If you’ve booked a trip or you’re in the middle of organising one, you’re probably wondering what impact Brexit, or a no-deal Brexit will have on your future travel plans.
With customers feeling more concerned than ever, we want to make you aware of some of the possible changes, from flights to visas and passports.
To put your mind at ease, we’ve answered some of your burning questions.
What happens if I am travelling before Brexit?
If you’re travelling pre-Brexit, your holiday will go ahead as normal. With no changes being made until after Brexit, you can rest assured your long-awaited trip is in safe hands.
Will I need a visa to enter Europe?
UK travellers won’t require a visa to enter Europe, but they could be expected to pay a small fee. According to The European Commission, this will cost around €7 and will be similar to the ESTA Visa Waiver, which is required to enter America. It’s important to note that these changes won’t be put into place until 2021.
What happens if I book to travel after Brexit?
Although not certain, there is nothing to say your travel plans after Brexit will be affected. However, leaving the EU may mean a separate passport queue for UK citizens.
But it’s not all doom and gloom, Brexit also comes with its positives. The main one being – the return of duty-free allowances, which will result in cheaper spirits and tobacco, in restricted quantities of course.
Will flights still operate?
UK citizens can rest assured that flights will still operate between the UK and EU regardless of the final result. If the UK and EU officials come to some sort of agreement, nothing is set to change until the end of December 2020.
Should I take out travel insurance to cover Brexit?
It is always recommended that you take out adequate insurance when travelling overseas. This is especially important for those with pre-existing medical conditions or those interested in adventurous activities. We also suggest checking your policy to see what is covered as this can vary widely.
According to the latest FCO advice, travellers will need to have six months validity on their passports from the date they return.
We also advise checking when your passport was renewed. Those who renewed their passport early may have additional months on top of the 10 years, however, it has been advised that these ‘extra’ months won’t be allowed within the 6 months validity required. The dates used for the validity will be 10 years from the passport issue dates and not the expiry dates.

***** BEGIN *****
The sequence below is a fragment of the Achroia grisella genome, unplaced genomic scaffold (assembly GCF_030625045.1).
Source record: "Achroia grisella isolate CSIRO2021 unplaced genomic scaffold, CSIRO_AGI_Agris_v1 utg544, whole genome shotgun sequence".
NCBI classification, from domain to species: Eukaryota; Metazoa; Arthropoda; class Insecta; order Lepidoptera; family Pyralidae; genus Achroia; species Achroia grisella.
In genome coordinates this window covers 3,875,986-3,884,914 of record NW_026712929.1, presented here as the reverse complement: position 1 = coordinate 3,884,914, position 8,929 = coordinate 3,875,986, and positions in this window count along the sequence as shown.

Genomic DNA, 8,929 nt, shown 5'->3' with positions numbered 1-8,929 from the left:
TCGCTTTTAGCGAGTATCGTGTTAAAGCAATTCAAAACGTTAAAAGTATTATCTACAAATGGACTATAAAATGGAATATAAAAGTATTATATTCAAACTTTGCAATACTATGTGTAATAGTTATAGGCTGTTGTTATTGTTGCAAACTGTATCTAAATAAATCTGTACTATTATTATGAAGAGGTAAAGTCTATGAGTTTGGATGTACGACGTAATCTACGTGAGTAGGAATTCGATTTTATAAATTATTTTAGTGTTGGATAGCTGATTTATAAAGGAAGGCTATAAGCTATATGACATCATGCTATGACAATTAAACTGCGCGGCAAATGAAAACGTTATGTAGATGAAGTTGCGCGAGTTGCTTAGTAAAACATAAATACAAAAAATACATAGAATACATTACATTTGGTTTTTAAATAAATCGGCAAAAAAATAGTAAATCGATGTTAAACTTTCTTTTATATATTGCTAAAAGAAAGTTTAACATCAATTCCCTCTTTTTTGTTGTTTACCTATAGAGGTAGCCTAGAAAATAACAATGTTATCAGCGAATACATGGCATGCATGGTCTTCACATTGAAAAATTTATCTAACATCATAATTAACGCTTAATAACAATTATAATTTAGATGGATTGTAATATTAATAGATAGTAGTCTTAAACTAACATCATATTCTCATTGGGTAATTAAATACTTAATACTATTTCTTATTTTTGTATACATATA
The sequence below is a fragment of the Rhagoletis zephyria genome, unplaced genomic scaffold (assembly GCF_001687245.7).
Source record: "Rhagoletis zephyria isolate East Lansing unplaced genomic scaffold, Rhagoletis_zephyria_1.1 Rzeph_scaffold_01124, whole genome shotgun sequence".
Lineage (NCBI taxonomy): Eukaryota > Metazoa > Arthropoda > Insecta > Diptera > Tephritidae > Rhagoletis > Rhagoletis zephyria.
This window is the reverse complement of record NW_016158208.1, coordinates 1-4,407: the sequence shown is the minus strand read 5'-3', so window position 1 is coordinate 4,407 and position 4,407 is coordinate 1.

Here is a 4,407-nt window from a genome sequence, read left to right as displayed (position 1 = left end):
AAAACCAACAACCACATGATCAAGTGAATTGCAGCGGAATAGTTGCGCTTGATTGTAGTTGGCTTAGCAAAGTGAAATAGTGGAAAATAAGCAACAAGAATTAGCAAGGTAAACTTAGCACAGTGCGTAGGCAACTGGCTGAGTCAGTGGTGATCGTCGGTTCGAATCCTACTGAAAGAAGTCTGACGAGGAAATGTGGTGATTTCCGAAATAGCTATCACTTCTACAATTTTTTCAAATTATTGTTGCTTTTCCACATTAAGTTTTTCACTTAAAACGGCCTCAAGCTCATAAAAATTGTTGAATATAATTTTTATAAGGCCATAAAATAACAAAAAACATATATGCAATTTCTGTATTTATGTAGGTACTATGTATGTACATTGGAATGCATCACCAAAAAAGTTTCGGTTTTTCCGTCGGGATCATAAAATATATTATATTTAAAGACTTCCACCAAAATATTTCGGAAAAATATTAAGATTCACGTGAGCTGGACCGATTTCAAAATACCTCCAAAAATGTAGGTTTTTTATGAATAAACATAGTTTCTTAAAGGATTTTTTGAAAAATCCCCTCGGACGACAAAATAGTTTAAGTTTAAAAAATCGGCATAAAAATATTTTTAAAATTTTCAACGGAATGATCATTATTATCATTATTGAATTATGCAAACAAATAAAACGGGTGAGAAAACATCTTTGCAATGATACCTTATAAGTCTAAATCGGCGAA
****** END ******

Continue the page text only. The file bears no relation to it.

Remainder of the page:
If you are worried about your passport validity, we recommend using the government checking service.
European Health Insurance Card and travel insurance
As it stands, UK citizens have benefited from a European Health Insurance Card. This special cover means EU citizens can receive state medical care at a reduced rate, or for free. It is highly likely that EHIC’s will no longer be valid if we leave the EU.
As much as ABTA always advise taking out adequate travel insurance, if the withdrawal goes through, this will be more important than ever. Again, it is always worth checking your policy’s Terms and Conditions to make sure the insurance is right for you.
Drivers don’t currently require an additional license if they want to drive in Europe, but this could all be about to change in the light of a no-deal. It’s likely that UK holidaymakers will need to apply for a International Driving Permit, which will need to be purchased before you travel.
But the good news is – these will be available from the Post Office at small cost of around £6. We also suggest checking the country in which you’re travelling to ensure you have the correct permit.
Green cards for car insurance
Green cards for car insurance are another change we may need to consider if we leave the EU. Carrying a green card means your UK car insurance is valid when driving overseas. For more information on this, we advise speaking to your insurer after the 29th March.
We suspect that travellers may be required to pay a small fee to cover any admin costs, while failure to obtain a card could result in a huge bill, so it’s important to take this into consideration.
More recently, the EU also introduced new data roaming rules which scrapped additional charges when travelling to EU countries. This meant UK holidaymakers could use their phones as normal without worrying about being hit with extortionate bills on their return.
In the likelihood of a no-deal scenario, we anticipate that such perks will no longer apply. If this is the case, some phone providers may continue to offer the same benefits. However, this is something you will need to check with your supplier.